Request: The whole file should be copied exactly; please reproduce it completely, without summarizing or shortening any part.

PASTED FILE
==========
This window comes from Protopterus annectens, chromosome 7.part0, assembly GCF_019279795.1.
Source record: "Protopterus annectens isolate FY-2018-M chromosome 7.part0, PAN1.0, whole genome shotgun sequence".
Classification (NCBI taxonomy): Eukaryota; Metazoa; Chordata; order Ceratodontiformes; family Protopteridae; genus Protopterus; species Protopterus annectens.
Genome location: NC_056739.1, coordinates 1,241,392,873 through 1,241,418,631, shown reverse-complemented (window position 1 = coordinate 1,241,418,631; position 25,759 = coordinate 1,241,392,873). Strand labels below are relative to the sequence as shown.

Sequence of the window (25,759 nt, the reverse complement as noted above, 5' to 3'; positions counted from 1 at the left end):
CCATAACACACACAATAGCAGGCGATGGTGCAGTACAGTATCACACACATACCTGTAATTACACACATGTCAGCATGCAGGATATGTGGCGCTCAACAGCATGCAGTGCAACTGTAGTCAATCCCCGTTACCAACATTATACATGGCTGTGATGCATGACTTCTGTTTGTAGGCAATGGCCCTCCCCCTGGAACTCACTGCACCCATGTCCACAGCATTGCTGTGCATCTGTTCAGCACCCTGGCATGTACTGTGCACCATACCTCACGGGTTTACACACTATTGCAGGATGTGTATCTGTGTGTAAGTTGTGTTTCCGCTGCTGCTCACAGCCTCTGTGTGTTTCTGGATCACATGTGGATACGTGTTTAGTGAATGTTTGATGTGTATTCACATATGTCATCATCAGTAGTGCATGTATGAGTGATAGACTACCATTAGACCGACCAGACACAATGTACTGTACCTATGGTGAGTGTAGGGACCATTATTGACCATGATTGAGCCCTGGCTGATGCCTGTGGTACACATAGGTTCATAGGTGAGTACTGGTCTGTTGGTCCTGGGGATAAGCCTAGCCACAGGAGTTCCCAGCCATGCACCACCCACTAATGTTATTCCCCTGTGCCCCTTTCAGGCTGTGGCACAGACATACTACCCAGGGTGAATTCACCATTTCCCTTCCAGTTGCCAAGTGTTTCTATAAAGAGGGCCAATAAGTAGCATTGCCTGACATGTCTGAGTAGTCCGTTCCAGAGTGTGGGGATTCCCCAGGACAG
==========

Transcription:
This window comes from Protopterus annectens, chromosome 7.part0, assembly GCF_019279795.1.
Source record: "Protopterus annectens isolate FY-2018-M chromosome 7.part0, PAN1.0, whole genome shotgun sequence".
Classification (NCBI taxonomy): Eukaryota; Metazoa; Chordata; order Ceratodontiformes; family Protopteridae; genus Protopterus; species Protopterus annectens.
Genome location: NC_056739.1, coordinates 1,241,392,873 through 1,241,418,631, shown reverse-complemented (window position 1 = coordinate 1,241,418,631; position 25,759 = coordinate 1,241,392,873). Strand labels below are relative to the sequence as shown.

Sequence of the window (25,759 nt, the reverse complement as noted above, 5' to 3'; positions counted from 1 at the left end):
CCATAACACACACAATAGCAGGCGATGGTGCAGTACAGTATCACACACATACCTGTAATTACACACATGTCAGCATGCAGGATATGTGGCGCTCAACAGCATGCAGTGCAACTGTAGTCAATCCCCGTTACCAACATTATACATGGCTGTGATGCATGACTTCTGTTTGTAGGCAATGGCCCTCCCCCTGGAACTCACTGCACCCATGTCCACAGCATTGCTGTGCATCTGTTCAGCACCCTGGCATGTACTGTGCACCATACCTCACGGGTTTACACACTATTGCAGGATGTGTATCTGTGTGTAAGTTGTGTTTCCGCTGCTGCTCACAGCCTCTGTGTGTTTCTGGATCACATGTGGATACGTGTTTAGTGAATGTTTGATGTGTATTCACATATGTCATCATCAGTAGTGCATGTATGAGTGATAGACTACCATTAGACCGACCAGACACAATGTACTGTACCTATGGTGAGTGTAGGGACCATTATTGACCATGATTGAGCCCTGGCTGATGCCTGTGGTACACATAGGTTCATAGGTGAGTACTGGTCTGTTGGTCCTGGGGATAAGCCTAGCCACAGGAGTTCCCAGCCATGCACCACCCACTAATGTTATTCCCCTGTGCCCCTTTCAGGCTGTGGCACAGACATACTACCCAGGGTGAATTCACCATTTCCCTTCCAGTTGCCAAGTGTTTCTATAAAGAGGGCCAATAAGTAGCATTGCCTGACATGTCTGAGTAGTCCGTTCCAGAGTGTGGGGATTCCCCAGGACAG